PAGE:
Former minister Chaiya Sasomsub, whose home was the target of a search by commando police yesterday, has denied that his aides shot dead a policeman and gamblers in Nakhon Pathom province.
He also insisted that all weapons found on his estate were legally registered.
The politician, a deputy leader of the now-dissolved People Power Party, is widely seen as an influential figure in the province.
"There have been allegations against my aides. But I can guarantee that none of them are involved in the crimes," he said yesterday.
He spoke after 220 commando police carried out simultaneous raids at 13 target locations in Nakhon Pathom, including his house.
"I am ready to co-operate with officials," he said. "But I believe the allegations against my aides is an attempt to damage [my] reputation".
He refused, however, to speculate on whether he was being singled out due to his political affiliations.
Chaiya is seen as being close to the Pheu Thai Party, which lost power through the 2014 coup.
National police chief General Somyot Poompanmoung, meanwhile, firmly denied that Chaiya was being discriminated against.
"We took similar actions when blatant crimes affecting public morale took place," he said.
Earlier this month, he signed an order transferring many police out of Nakhon Pathom after several violent incidents took place recently, including the fatal shooting of a Special Branch policeman.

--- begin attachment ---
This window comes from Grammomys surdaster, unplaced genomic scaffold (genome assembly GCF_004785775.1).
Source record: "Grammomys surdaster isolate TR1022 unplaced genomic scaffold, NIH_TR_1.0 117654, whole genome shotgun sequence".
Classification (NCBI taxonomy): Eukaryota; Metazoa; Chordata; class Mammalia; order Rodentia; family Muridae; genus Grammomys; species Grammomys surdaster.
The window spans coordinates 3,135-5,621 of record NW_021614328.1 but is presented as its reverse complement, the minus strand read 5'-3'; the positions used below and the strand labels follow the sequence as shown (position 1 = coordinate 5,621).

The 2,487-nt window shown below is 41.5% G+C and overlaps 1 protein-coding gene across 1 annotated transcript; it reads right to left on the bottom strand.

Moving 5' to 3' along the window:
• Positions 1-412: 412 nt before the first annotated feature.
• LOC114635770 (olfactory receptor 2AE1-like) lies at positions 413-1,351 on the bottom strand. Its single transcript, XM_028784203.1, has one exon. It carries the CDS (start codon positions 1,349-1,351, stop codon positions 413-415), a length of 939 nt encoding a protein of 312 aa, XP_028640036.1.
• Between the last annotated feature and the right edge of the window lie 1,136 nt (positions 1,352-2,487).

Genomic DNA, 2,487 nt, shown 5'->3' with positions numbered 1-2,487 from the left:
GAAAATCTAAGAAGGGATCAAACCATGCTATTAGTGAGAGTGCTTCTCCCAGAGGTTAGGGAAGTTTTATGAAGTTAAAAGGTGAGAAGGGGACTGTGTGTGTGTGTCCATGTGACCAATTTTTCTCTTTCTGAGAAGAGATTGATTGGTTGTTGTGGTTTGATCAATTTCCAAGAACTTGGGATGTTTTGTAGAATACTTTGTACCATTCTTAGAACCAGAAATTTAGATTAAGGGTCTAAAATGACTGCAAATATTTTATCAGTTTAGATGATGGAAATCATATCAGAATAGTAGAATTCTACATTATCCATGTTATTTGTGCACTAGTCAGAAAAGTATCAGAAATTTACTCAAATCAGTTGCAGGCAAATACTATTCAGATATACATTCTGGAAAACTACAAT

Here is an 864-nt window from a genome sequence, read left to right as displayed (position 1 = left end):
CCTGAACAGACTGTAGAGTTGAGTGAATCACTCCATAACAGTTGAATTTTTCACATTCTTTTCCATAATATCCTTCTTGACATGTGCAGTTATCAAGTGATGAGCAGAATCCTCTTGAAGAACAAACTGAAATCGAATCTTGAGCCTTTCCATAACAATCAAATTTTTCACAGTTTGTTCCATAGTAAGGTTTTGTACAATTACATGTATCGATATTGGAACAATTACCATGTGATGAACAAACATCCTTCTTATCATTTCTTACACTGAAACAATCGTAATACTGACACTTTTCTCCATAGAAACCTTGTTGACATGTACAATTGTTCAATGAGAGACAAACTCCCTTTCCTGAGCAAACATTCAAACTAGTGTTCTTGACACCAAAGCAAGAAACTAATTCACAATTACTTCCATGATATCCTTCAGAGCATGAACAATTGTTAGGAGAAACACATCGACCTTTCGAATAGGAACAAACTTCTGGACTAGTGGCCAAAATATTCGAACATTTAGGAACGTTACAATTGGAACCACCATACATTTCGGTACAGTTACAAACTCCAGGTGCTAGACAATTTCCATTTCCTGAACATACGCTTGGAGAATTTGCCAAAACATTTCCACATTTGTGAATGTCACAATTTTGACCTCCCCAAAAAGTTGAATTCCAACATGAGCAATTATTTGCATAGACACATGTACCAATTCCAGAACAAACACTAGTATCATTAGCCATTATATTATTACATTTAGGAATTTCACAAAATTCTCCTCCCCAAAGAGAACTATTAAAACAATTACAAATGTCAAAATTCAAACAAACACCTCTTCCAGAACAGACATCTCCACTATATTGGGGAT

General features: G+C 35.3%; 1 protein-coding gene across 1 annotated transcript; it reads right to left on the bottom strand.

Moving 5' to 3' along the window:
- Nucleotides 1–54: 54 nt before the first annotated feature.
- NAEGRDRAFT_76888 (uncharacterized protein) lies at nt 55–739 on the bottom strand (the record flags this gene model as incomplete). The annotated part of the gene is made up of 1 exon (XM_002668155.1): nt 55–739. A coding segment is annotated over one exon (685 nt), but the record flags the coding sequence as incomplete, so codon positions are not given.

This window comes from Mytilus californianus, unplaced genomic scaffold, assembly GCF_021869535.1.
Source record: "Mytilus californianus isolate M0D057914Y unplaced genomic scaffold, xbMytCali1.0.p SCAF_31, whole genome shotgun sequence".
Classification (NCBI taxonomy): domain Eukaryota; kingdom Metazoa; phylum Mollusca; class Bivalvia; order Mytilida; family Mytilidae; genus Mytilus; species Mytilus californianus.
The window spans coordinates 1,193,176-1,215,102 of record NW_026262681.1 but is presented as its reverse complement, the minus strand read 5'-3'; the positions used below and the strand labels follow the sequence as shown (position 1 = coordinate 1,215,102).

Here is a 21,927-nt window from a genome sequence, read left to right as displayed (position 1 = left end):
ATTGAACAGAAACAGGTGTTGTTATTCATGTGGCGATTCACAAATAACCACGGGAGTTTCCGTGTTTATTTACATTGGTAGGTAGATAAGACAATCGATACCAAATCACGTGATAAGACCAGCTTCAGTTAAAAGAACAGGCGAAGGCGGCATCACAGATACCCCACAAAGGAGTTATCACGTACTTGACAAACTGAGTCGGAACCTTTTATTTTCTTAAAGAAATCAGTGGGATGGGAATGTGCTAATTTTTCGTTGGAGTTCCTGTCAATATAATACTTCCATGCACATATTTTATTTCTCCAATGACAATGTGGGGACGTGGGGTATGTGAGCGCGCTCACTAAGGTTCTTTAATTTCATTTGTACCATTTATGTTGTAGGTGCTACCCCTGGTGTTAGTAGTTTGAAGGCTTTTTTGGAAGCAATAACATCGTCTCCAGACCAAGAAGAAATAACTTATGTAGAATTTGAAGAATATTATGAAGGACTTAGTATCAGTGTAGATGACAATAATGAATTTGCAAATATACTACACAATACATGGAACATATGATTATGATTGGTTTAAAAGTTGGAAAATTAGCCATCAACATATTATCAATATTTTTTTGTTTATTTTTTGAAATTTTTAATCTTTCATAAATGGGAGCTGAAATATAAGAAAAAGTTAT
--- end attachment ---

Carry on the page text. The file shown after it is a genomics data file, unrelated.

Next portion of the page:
29 gun crimes this year
At least 29 gun-related crimes have taken place in Nakhon Pathom since January.
An informed source alleged that people from Chaiya's close circle were involved in many of these cases, adding that the former minister himself was facing legal action for alleged gun-related offences.
Crime Suppression Division (CSD) acting chief Colonel Akaradej Pimolsri led the team of commando police in the so-called "Pathom Chedi" operation yesterday.
In raids at 13 locations, police uncovered 19 pistols, six rifles, 1,106 rounds of ammunition, 27 magazines, 16 vehicle licence plates, one bullet-proof vest, two radio-communication devices and football betting lists. Many of the weapons were found at Chaiya's house.
Four suspects were also arrested during the searches.
"The operations aim to uphold the sanctity of the law," Akaradej said.
He said the operation was set up after several people complained to Prime Minister General Prayut Chan-o-cha that there had been many shootings in Nakhon Pathom. Some suspected gamblers were shot dead and investigations into these cases had made very little progress.
"So, we decided to search the estates of influential figures," Akaradej said.
The operation was carried out with collaboration of various police units, including CSD and the Provincial Police Region 7.
Akaradej said the raids had delivered satisfactory results, with a huge amount of guns and ammunition discovered. He said that police would man more checkpoints to see if anybody was illegally carrying arms.
"We will stage such operations not just in Nakhon Pathom, but in several other provinces as we strive to suppress crime and boost public safety," he said.